These emergency savings accounts will be eligible for Roth contributions. The balances in emergency accounts will also be eligible for distribution at least once a month—and withdrawals will be penalty-free.

Businesses can automatically enroll employees for these accounts but at no more than 3% of their salary. Contributions to the account will have a cap of $2,500. Contributions will also be eligible for matching contributions.


Starter 401(k)

As part of ‌SECURE Act 2.0, employers can offer a type of retirement savings plan called a starter 401(k) in 2024. This type of 401(k) is a simple and low-cost retirement savings option for small businesses.


Small businesses that don’t already offer a retirement plan can create a starter 401(k) under this new 401(k) rule. The benefit of the starter 401(k) is that it will be easier and less costly to run. There will be limits, however. In particular, employers won’t be able to make matching contributions, and the annual contribution limits will be the same as the IRA contribution limit.

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Early withdrawals

SECURE Act 2.0 also brings new changes to early withdrawals from retirement accounts. Starting in 2024, employees can make penalty-free withdrawals of up to $1,000 per year to cover emergency expenses. 


Updates happening in 2025

An illustration of the key changes for SECURE Act 2.0 for 2025, including: automatic enrollment, more eligibility for part-time employees, and higher catch-up contributions.

SECURE Act 2.0 continues the rollout of major retirement changes in 2025 and beyond. Major changes here will include the need to automatically enroll employees in retirement accounts, as well as the expansion of retirement offers to part-time employees. 


Automatic enrollment

  • Required provision for employers to follow

The biggest change in 2025 for small business retirement thanks to ‌SECURE Act 2.0 will be the expansion of automatic retirement plan enrollment for employees. Auto-enrollment is a key feature of many workplace retirement plans, which helps increase retirement savings participation.

Starting in 2025, employers will need to automatically enroll eligible workers into new retirement plans—in particular, those you create after Dec. 29, 2022. You’ll also need to set a minimum pre-tax contribution of at least 3% for their pay. Employee contributions will then need to increase by 1% a year until contributions equal 10%.


There's an exception to the automatic enrollment requirement for companies with 10 or fewer employees or for businesses that are less than three years old.


Part-time employee eligibility expansion

  • Required provision for employers to follow


Part-time employees, a key employee type that most small businesses utilize, will be able to take part in employer-offered retirement plans faster starting in 2025. Part-time ‌workers that log more than 500 hours a year for two years will be eligible, as well as part-time employees with one year of work and over 1,000 hours.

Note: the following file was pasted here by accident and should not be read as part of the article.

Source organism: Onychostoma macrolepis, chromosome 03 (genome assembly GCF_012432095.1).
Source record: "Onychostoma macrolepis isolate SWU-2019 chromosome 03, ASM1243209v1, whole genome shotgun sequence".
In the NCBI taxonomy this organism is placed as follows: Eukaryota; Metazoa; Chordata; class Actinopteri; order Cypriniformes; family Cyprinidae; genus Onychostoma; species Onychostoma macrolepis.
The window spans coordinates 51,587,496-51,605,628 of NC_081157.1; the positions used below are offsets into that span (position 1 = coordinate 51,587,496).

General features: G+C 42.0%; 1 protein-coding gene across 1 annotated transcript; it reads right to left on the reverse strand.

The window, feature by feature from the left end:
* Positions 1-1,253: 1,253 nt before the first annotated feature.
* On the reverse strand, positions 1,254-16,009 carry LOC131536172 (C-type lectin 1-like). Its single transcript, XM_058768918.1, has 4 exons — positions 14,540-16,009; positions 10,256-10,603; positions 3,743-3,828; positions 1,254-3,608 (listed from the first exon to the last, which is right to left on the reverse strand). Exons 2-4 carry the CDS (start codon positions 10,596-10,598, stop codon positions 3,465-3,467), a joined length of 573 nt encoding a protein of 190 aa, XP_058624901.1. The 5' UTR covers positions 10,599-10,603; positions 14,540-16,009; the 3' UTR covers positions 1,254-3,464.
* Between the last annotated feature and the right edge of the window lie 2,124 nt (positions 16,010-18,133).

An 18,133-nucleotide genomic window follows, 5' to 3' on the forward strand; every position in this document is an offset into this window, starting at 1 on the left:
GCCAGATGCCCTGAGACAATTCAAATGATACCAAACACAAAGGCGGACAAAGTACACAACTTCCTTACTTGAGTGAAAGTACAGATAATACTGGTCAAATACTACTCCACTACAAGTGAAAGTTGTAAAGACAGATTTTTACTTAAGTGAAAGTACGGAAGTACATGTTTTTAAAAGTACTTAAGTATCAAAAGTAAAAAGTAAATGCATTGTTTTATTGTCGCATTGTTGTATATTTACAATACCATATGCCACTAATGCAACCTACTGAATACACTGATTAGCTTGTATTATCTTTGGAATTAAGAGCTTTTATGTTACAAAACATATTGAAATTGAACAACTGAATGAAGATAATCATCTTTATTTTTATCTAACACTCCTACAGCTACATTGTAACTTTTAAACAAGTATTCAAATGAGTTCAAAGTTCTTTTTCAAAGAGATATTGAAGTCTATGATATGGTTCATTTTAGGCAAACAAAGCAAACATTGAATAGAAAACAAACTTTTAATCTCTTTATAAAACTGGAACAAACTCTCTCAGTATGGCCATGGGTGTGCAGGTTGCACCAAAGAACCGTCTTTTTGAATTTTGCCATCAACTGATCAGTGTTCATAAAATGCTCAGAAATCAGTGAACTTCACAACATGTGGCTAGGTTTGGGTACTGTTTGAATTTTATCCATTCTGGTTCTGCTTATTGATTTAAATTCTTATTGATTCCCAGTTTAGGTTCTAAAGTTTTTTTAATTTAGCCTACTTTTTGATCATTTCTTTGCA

Note that the SECURE Act 1.0 requirement, which was set in 2019, is three years of consecutive work. SECURE Act 2.0 makes it easier for part-time employees to qualify for retirement plans. 


Catch-up contributions  

Catch-up contributions are an important aspect of retirement planning that allows individuals over a certain age to contribute more to their retirement accounts. The SECURE Act 2.0 has catch-up contribution changes that allow you to increase your savings the closer you are to retirement age.

Catch-up contributions include money (beyond the standard contribution limits) that retirement account holders can put into their accounts. These extra contributions are generally for individuals age 50 years and older. However, for 2025 and beyond, employees 60-63 years old will be eligible for a $10,000 catch-up contribution.


Catch-up contributions for employees making over $145,000 a year will be on a Roth basis for 2023 and beyond.


Run your business with confidence

For small businesses, many of the provisions are optional, and the ones that are required, such as part-time employee eligibility and automatic enrollment, will be overseen by your retirement plan provider. 


Although offering retirement plans is not a requirement for small businesses with the passing of SECURE Act 2.0 and its new provisions, small business owners will be able to expand their own retirement savings and what they offer their employees. 


Owners that want to offer retirement plans without the optional provisions, such as student loan payment matching, can still do so with affordable 401(k) plans.

An illustration of the key changes for SECURE Act 2.0 for 2023, 2024, and 2025.

SECURE Act 2.0 FAQ